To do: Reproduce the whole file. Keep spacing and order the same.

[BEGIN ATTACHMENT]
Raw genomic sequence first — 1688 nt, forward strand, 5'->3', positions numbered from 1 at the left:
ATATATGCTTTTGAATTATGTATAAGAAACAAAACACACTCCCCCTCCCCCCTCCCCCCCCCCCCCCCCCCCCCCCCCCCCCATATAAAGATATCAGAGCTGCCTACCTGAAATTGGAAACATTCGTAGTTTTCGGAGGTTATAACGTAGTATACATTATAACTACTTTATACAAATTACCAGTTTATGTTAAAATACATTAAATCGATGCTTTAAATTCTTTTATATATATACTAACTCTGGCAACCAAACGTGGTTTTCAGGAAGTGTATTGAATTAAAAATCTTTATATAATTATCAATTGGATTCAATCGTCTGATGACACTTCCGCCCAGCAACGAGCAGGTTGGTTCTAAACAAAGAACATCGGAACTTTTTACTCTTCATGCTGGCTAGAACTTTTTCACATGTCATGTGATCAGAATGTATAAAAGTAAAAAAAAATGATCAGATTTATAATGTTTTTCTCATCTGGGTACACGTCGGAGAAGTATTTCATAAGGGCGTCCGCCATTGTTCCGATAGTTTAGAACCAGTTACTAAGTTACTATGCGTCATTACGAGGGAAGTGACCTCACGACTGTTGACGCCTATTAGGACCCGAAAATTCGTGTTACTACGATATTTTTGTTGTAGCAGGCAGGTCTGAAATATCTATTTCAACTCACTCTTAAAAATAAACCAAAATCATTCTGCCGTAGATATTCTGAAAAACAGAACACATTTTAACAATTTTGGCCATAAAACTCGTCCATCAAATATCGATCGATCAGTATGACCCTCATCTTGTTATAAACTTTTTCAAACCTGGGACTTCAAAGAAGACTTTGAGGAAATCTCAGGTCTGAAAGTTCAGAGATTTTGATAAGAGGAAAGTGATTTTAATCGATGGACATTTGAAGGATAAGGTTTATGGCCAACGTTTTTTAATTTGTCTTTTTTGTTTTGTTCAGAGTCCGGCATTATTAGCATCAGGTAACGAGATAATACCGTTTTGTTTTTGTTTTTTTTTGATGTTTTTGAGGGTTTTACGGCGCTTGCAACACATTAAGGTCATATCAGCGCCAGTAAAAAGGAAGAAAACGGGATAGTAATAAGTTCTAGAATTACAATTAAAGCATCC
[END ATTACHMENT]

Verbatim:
Raw genomic sequence first — 1688 nt, forward strand, 5'->3', positions numbered from 1 at the left:
ATATATGCTTTTGAATTATGTATAAGAAACAAAACACACTCCCCCTCCCCCCTCCCCCCCCCCCCCCCCCCCCCCCCCCCCCATATAAAGATATCAGAGCTGCCTACCTGAAATTGGAAACATTCGTAGTTTTCGGAGGTTATAACGTAGTATACATTATAACTACTTTATACAAATTACCAGTTTATGTTAAAATACATTAAATCGATGCTTTAAATTCTTTTATATATATACTAACTCTGGCAACCAAACGTGGTTTTCAGGAAGTGTATTGAATTAAAAATCTTTATATAATTATCAATTGGATTCAATCGTCTGATGACACTTCCGCCCAGCAACGAGCAGGTTGGTTCTAAACAAAGAACATCGGAACTTTTTACTCTTCATGCTGGCTAGAACTTTTTCACATGTCATGTGATCAGAATGTATAAAAGTAAAAAAAAATGATCAGATTTATAATGTTTTTCTCATCTGGGTACACGTCGGAGAAGTATTTCATAAGGGCGTCCGCCATTGTTCCGATAGTTTAGAACCAGTTACTAAGTTACTATGCGTCATTACGAGGGAAGTGACCTCACGACTGTTGACGCCTATTAGGACCCGAAAATTCGTGTTACTACGATATTTTTGTTGTAGCAGGCAGGTCTGAAATATCTATTTCAACTCACTCTTAAAAATAAACCAAAATCATTCTGCCGTAGATATTCTGAAAAACAGAACACATTTTAACAATTTTGGCCATAAAACTCGTCCATCAAATATCGATCGATCAGTATGACCCTCATCTTGTTATAAACTTTTTCAAACCTGGGACTTCAAAGAAGACTTTGAGGAAATCTCAGGTCTGAAAGTTCAGAGATTTTGATAAGAGGAAAGTGATTTTAATCGATGGACATTTGAAGGATAAGGTTTATGGCCAACGTTTTTTAATTTGTCTTTTTTGTTTTGTTCAGAGTCCGGCATTATTAGCATCAGGTAACGAGATAATACCGTTTTGTTTTTGTTTTTTTTTGATGTTTTTGAGGGTTTTACGGCGCTTGCAACACATTAAGGTCATATCAGCGCCAGTAAAAAGGAAGAAAACGGGATAGTAATAAGTTCTAGAATTACAATTAAAGCATCC